8. Ron, I see you’ve already made the suggestion to learn in both keys, and, also in the Key of D minor – valuable advice as always- thanks! I’m still learning to navigate this site – so much information and it’s all so enjoyable! Here’s your quote from https://keyboardimprov.com/the-jazz-pianists-ultimate-guide-to-the-real-book-table-of-contents/autumn-leaves-from-the-jazz-pianists-ultimate-guide-to-the-real-book/

    Incidentally, most jazz musicians today play “Autumn Leaves” in the key of Em, which is how it appears in The Real Book. Older generations of musicians, however, often played it in Gm (which begins on a Cm7 chord). The Miles Davis recording linked to above is an example of this. Learn it in both keys so you’ll be prepared if someone calls the tune in Gm. You may also want to learn it in the key of D minor, since a lot of vocalists sing it in that key.

    I’m still interested in understanding a good way to memorize the melody in different keys, if there is such a way.

  9. Thanks Ron! (Looks like my last posting crossed your response)

    Taking your encouragement to explore the issue of how to memorize a melody, I thought of the song Do-Re-Mi from the Sound of Music. So then I researched a little more and came across the Solfège method for singers. I think it’s remarkable that the Solfège system also has the ability to indicate raised and lower tones as described here: https://en.wikipedia.org/wiki/Solf%C3%A8ge

    I wonder if there’s any merit to applying the Solfège method to help memorizing a tune, especially in regards to changing keys.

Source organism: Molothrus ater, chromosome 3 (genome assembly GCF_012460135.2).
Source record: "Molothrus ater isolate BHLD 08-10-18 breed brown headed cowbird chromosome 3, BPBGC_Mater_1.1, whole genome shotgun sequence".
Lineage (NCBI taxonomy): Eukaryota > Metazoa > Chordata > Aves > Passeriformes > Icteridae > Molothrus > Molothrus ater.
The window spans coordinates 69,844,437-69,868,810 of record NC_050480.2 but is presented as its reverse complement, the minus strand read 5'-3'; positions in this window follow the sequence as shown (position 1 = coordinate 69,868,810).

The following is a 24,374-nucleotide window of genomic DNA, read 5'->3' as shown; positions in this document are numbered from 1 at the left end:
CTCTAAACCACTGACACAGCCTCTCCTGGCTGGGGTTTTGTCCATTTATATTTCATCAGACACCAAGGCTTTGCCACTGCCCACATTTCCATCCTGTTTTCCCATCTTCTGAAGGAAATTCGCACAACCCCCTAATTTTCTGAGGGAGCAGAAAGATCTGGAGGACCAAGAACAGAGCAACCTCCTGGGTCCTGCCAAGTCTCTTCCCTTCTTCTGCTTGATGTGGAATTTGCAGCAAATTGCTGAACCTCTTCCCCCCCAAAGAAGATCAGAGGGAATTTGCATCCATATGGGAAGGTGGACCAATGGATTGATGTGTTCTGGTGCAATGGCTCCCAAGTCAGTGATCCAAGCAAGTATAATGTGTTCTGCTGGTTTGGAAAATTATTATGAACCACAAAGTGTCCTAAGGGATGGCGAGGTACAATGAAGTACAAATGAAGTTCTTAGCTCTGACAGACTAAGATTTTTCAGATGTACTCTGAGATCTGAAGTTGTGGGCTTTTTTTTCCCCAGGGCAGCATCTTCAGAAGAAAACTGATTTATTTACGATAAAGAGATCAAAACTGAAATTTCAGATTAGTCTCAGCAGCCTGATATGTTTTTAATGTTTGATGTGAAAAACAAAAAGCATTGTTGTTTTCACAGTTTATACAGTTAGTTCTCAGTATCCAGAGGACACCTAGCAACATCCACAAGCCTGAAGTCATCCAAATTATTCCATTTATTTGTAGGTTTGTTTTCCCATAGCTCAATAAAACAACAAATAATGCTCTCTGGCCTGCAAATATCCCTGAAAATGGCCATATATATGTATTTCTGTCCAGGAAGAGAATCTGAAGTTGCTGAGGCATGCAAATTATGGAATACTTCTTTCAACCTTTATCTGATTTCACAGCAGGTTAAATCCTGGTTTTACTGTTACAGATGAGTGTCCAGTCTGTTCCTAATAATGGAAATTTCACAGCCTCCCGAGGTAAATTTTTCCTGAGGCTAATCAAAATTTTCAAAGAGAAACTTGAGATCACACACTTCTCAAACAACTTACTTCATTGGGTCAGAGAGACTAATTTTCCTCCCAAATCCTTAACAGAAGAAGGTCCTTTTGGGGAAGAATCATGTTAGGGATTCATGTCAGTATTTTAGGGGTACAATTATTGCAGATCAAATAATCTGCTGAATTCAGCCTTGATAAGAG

For example, the first four measures of Autumn Leaves would be La Ti Do Fa…. Sol La Ti Mi (at least that’s my attempt). Using this method would allow us to apply to whatever key we’re in, but is it practical or too cumbersome?

    I appreciate your advice on using Roman numerals for the chord changes and understand how important they are when playing a piece in a particular key to for the setting at hand – jazz singer, trumpeter, et al. What has puzzled me is how do we keep track of the melody and avoid memorizing each melody note based on whatever key we’re in, like Gm or Em.

    Maybe the solfege method would help? Or maybe it’s an insane idea, but I’m glad to share this attempt at “exploration.”

    • Solfège is excellent, and many musicians, including myself, have studied it. It does break down a little when changing keys, but it’s very valuable despite that. It will definitely help your musical ear and aid in memorizing tunes!

  10. I have a different theory about how the Real Book version came to be in E minor instead of G minor. Both students and faculty were working on the project together. I think when it came time for publication, someone grabbed the alto sax part (which is in E minor) by mistake, and that’s what ended up in the book.


Leave a Comment

Sign up for Blog Updates